Hodgkin lymphoma

2010-09-01   Ralf Küppers 

1.Institut of Cell Biology (Cancer Research) University of Duisburg-Essen, Medical School, Virchowstrasse 173, 45122 Essen, Germany
2.Department of Cancer Research, Mount Vernon Hospital, Northwood, Middlesex, UK

Clinics and Pathology



Hodgkin lymphoma (HL) involves a clonal expansion of neoplastic B lymphocytes. A very small subset of cases of classical HL may derive from T cells.


A distinguishing feature with non-Hodgkins lymphomas (NHLs) is its relative frequency in patients under 20 years.


About 95% of HL belong to the subgroup of classical HL, the remaining 5% are lymphocyte predominant HL. Most classical HL can be classified as nodular sclerotic (NS) or mixed cellularity (MS) subtypes; two uncommon subtypes, lymphocyte-rich classical and lymphocyte depletion, present less typical pictures and examples of the former have sometimes been reclassified as low-grade B-cell NHLs. In classical HL, the tumor cells are called Hodgkin and Reed-Sternberg (HRS) cells, in lymphocyte predominant HL they are nowadays called LP cells (previously L&H, lymphocytic and histiocytic, cells).


Unlike NHLs, the prognosis of HD has improved in recent decades with a five-year survival rate of over 80%.


  • Several recurrent genetic lesions have been identified in HRS cells of classical HL. The most frequently found lesions affect members of the NF-kappaB or JAK/STAT signaling pathways: inactivating mutation in NFKBIA (10-20% of cases), NFKBIE (ca. 10% of cases), TNFAIP3 (40%), SOCS1 (40%), genomic gains of REL (30%) and JAK2 (30%) and rare BCL3 translocations. TNFAIP3 mutations are mainly found in Epstein-Barr virus-negative cases of HL, suggesting that TNFAIP3 mutations and EBV infection are alternative pathogenetic mechanisms in HL. In very rare instances, mutations have been found in the tumor suppressor genes CD95 and TP53. Four or six cases analysed were found to harbor gains of MDM2. Further genomic imbalances have been identified by comparative genomic hybridization studies; these include gains of IKBKB, CD40 and MAP3K14, i.e. further regulators of NF-kappaB signalling.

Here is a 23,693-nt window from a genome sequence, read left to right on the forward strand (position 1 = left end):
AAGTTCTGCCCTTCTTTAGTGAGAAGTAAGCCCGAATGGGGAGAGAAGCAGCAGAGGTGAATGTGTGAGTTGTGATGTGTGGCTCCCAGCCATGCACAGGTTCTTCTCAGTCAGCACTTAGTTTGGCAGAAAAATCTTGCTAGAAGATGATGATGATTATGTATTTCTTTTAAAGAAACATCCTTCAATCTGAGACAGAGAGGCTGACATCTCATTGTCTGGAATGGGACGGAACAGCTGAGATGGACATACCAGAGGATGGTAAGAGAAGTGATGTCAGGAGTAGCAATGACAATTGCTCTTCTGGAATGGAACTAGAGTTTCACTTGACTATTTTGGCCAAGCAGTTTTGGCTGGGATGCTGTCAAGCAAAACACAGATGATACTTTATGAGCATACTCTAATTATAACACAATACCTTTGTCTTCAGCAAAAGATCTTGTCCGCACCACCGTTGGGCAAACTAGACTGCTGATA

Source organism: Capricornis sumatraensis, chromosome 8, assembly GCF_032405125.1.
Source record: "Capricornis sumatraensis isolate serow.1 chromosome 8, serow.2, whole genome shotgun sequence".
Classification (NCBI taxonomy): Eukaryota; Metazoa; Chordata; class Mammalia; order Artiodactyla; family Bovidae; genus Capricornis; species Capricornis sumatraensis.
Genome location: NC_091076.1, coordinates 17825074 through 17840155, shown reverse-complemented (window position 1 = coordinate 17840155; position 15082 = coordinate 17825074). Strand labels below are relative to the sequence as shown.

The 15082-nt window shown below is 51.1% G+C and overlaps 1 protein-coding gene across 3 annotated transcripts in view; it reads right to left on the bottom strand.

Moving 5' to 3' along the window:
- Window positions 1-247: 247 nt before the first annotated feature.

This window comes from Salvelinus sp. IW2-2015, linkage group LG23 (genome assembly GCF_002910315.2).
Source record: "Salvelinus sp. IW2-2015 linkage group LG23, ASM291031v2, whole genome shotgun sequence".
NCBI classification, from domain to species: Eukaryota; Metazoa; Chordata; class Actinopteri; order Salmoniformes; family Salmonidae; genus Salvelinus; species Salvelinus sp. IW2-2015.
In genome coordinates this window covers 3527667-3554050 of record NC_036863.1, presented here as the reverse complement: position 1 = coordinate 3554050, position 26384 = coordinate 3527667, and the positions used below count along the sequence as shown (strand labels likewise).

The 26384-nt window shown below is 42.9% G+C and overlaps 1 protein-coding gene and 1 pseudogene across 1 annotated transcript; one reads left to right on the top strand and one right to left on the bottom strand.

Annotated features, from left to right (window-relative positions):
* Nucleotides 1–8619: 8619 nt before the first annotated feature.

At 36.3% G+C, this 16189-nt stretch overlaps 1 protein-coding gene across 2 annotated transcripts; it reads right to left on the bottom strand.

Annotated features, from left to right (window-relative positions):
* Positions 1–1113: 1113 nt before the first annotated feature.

• Few genetic lesions are known for LP cells of lymphocyte predominant HL: mutations in SOCS1 and translocations involving the BCL6 protooncogene. Mutations in TNFAIP3 or NFKBIA seem to play no role in LP cells, although they also show strong NF-kappaB activity.
  • Both HRS and LP cells show aberrant somatic hypermutation of several proto-oncogenes (PIM1, Rho/TTF, MYC, PAX5) in a considerable fraction of cases. However, as most mutations are in the 5 untranslated regions of the genes, it is unclear whether or which fractions of these mutations have a pathogenetic relevance.
  • Bibliography

    Pubmed IDLast YearTitleAuthors
    96783291998Cytogenetics of Hodgkin's disease.Atkin NB et al
    186410272008Detection of genomic imbalances in microdissected Hodgkin and Reed-Sternberg cells of classical Hodgkin's lymphoma by array-based comparative genomic hybridization.Hartmann S et al
    97133401998Chromosomal abnormalities in Hodgkin's disease are not restricted to Hodgkin/Reed-Sternberg cells.Jansen MP et al
    102107141999Precursors of Hodgkin's disease and B-cell lymphomas.Manis JP et al
    193806392009TNFAIP3 (A20) is a tumor suppressor gene in Hodgkin lymphoma and primary mediastinal B cell lymphoma.Schmitz R et al
    194006912009Pathogenesis of classical and lymphocyte-predominant Hodgkin lymphoma.Schmitz R et al
    92508551997Hodgkin's disease--time for a change.Schwartz RS et al
    203390892010Genome-wide copy number analysis of Hodgkin Reed-Sternberg cells identifies recurrent imbalances with correlations to treatment outcome.Steidl C et al
    76329541995Numerical chromosome aberrations are present within the CD30+ Hodgkin and Reed-Sternberg cells in 100% of analyzed cases of Hodgkin's disease.Weber-Matthiesen K et al


    Ralf Küppers

    Hodgkin lymphoma

    Atlas Genet Cytogenet Oncol Haematol. 2010-09-01

    Online version: http://atlasgeneticsoncology.org/haematological/2068/hodgkin-lymphoma

    Historical Card

    1999-05-01 Hodgkin lymphoma by  Niels B Atkin 

    Department of Cancer Research, Mount Vernon Hospital, Northwood, Middlesex, UK